4:20 | Lou Pardy remembers the daily grind of Korea, the constant moving around and making do wherever you were. He also reflects on his long tenure as a Corporal, and why that was, and on his ill-fated attempt to reenter the military years after the war.
Keywords : Lou Pardy Korea clerk mail reserve
He had chickened out after trying to enlist, but the Army recruiter showed up at his house a week later and Lou Pardy wound up going in for a three year stretch. Basic training was tough and it put a few more pounds on his small frame.
After a training operation in the Caribbean, Lou Pardy was settling in to a routine as a clerk in a tank battalion when the Korean War broke out. They were given seven days to get ready to leave and, after that hectic week, they were shipped to a slightly more hectic location, the Pusan Perimeter.
After moving around South Korea, Records Clerk Lou Pardy prepared to head into North Korea to Hungnam. The unit was in relief of Marines, whose tanks were not winterized. It was bitterly cold and there was a constant stream of refugees to screen in addition to regular duties. Finally, as the Allies lost ground, the city was evacuated in almost disastrous fashion.
Records clerk Lou Pardy had always been just behind the front lines with Headquarters Company, but after the rapid retreat from North Korea, all HQ personnel were moved back to Seoul. As his rotation date neared, and with a savvy replacement already in place, he took an unofficial job as a courier, which carried him back to the front on a daily basis.
He was studying for the priesthood, but Jim Walsh enlisted in the Army when the Korean War began. When he arrived in country, entry into combat was immediate for the machine gunner. His weapon was an old design, but it was effective. The only drawback was the large crew required to operate it.
When it was time to act, Bill Minnich came through. On a night watch, as he caught sight of a Chinese patrol, the only question was, rifle or grenade? When the unit was pinned down and no one responded to the order to move out, he cussed them all out and charged forward. And when he fell wounded, it was a sure thing that he would get up and scramble through the bullets landing at his feet.
It was called Hill 205. The small Ranger company was told to take and hold the hill. They did that as long as they could but Ralph Puckett and his men had to go through hell to do it. Waves of Chinese attackers had him calling in very close artillery strikes. He lay there, unable to move after three wounds, watching the Chinese bayonet wounded Rangers. Then two figures charged up the hill.
Ron Clark remembers when the Chinese would attack and how the strategies between American and Chinese differed. He also explains one detailed account of an American casualty during battle and his own major injury that permanently disabled his eyesight.
Ben Malcom recalls a mission to infiltrate and destroy a 76mm gun hidden inside a North Korean mountain. During the cover of night on July 14, 1952, Malcom managed to sneak 120 guerilla fighters onto the mountain and into the bunker, and describes the combat that ensued.
Growing up during the Depression, Harold Maples decided enlisting in the service would be the best decision for him and his later education. On the way to basic training, he met another trainee named Guy Metcalf, who later went on to be his closest friend.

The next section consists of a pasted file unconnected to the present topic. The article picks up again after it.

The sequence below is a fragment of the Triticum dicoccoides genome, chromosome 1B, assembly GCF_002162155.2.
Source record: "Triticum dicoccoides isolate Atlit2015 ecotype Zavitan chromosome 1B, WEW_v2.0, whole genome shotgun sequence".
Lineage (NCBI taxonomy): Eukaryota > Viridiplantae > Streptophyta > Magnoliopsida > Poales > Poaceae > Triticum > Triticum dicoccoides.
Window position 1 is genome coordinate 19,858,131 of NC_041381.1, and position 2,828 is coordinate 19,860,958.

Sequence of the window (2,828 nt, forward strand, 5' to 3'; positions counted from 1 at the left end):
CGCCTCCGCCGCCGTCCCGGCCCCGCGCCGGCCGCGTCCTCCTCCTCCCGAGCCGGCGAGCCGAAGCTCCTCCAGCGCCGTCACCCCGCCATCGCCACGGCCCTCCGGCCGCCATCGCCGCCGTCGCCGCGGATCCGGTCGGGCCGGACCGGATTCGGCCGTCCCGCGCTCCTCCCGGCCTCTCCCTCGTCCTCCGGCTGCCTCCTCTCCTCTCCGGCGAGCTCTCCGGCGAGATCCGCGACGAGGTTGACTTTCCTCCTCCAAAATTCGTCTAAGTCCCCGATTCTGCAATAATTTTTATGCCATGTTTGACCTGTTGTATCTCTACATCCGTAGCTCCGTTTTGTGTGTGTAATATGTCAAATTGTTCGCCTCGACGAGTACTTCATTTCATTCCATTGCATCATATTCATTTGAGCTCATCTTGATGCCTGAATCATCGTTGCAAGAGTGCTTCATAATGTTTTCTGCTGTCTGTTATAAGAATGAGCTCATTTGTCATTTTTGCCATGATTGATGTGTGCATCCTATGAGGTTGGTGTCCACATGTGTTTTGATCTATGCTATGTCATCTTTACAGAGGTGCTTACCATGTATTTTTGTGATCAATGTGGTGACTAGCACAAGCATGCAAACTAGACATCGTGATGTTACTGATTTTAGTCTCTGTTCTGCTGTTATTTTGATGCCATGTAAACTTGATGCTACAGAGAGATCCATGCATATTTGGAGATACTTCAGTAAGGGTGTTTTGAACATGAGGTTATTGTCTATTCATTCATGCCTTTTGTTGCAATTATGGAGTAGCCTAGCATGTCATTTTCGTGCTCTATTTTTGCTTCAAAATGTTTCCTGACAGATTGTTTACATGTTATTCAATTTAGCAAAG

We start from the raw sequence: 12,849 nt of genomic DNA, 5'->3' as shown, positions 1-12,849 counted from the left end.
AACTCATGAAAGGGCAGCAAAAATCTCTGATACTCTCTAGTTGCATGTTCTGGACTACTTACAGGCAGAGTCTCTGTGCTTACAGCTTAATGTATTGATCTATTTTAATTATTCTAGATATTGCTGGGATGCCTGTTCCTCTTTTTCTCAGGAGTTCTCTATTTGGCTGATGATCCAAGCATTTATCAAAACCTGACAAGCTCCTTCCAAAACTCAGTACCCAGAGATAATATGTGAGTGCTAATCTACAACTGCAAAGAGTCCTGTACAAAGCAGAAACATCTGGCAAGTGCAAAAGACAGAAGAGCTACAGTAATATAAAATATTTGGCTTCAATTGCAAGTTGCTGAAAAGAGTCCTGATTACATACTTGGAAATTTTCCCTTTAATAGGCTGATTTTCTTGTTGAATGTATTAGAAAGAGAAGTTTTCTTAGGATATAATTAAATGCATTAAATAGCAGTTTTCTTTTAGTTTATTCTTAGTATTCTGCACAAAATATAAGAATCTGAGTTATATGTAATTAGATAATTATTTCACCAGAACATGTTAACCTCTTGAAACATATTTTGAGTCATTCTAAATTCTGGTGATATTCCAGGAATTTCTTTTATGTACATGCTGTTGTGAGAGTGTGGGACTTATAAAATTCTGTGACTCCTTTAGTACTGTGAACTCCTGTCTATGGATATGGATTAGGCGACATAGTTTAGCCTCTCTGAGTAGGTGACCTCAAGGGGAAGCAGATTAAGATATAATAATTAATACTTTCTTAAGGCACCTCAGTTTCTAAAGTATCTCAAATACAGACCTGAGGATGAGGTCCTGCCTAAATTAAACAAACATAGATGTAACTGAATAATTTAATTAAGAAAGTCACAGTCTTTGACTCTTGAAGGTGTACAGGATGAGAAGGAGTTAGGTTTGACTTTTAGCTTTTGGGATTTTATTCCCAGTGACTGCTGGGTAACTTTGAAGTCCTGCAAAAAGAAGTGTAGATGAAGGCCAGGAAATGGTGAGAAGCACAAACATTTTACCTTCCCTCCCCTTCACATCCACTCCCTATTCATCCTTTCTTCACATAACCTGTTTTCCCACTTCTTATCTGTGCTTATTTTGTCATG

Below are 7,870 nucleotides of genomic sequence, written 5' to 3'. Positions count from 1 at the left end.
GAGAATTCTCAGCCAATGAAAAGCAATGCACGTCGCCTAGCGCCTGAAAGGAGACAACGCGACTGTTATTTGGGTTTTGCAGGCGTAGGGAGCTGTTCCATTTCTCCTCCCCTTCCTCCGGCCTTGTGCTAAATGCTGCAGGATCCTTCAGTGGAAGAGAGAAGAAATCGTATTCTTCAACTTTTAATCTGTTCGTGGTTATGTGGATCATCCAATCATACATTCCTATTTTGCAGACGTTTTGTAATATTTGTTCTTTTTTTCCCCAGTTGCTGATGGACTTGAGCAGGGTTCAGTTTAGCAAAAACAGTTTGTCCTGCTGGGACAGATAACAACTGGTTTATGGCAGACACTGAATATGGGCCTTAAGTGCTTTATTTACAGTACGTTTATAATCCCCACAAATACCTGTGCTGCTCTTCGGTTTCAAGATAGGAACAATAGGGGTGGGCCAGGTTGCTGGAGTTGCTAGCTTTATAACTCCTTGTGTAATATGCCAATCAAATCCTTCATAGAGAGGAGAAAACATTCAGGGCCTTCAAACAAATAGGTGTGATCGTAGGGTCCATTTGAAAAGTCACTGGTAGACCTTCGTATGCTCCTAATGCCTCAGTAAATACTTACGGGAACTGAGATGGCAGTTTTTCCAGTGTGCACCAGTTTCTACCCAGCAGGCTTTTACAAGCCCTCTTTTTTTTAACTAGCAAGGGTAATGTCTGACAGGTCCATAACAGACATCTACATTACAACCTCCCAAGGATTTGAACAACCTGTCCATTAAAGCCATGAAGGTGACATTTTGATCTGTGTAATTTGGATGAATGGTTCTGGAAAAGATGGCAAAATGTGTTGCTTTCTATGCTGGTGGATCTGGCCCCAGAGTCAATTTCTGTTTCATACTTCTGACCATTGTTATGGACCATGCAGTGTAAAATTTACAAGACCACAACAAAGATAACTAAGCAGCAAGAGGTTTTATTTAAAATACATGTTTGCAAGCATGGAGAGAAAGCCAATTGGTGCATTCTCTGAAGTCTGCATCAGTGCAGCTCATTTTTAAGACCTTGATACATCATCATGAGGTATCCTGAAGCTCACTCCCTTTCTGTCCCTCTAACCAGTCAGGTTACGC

Despite his efforts, Brooklyn-born Peter Callovi is inducted into the US Army in 1951. His skills with a rifle land him a position with the Military Police, which he hopes will keep him stateside - but fate has other plans for him.
After the treaty had been signed, Harold Maples and his regiment were responsible for setting up a no man's land. In processing enemy soldiers, he found that the brutal Korean winters were equally hard on the North Koreans and Chinese, who were barely equipped to handle them.
While stationed in Korea, Callovi experiences combat bureaucracy, bitter cold and a close call with a stealthy enemy. An attachment of Turkish soldiers proves to be a little too comfortable with the butchery of war.
The day he received his master's degree from Texas A&M, Roy Dugger found orders in his mailbox recalling him from the reserve to active duty. North Korea had moved on the South. Assigned as a forward observer, he had to go ashore and spot targets for the big naval guns. His career at this was very short. (This interview made possible with the support of COL ROBERT W. RUST, USMCR (ret.) in honor of LtGen Lawrence Snowden & LtGen George Christmas.)
After his recovery from a serious wound, Roy Dugger spent the rest of the Korean War ashore in Pearl Harbor. His education background made him perfect for the administrative job with the 14th Naval District. He had to decline a commission because he would have made less money than he did as a Chief Petty Officer. (This interview made possible with the support of COL ROBERT W. RUST, USMCR (ret.) in honor of LtGen Lawrence Snowden & LtGen George Christmas.)
Roy Dugger, blessed with a long career in the Navy and as an educator, reveals his thoughts on the three wars of his lifetime. He laments that we ever got involved in Vietnam and he greatly regrets not winning the Korean War. (This interview made possible with the support of COL ROBERT W. RUST, USMCR (ret.) in honor of LtGen Lawrence Snowden & LtGen George Christmas.)
It was on Hill 440 that Jim Walsh nearly got hit by an incoming round. It killed the two men next to him and completely deafened him for a while. Sent back to the MASH unit, he felt guilty for being there as he walked among the bloody wounded.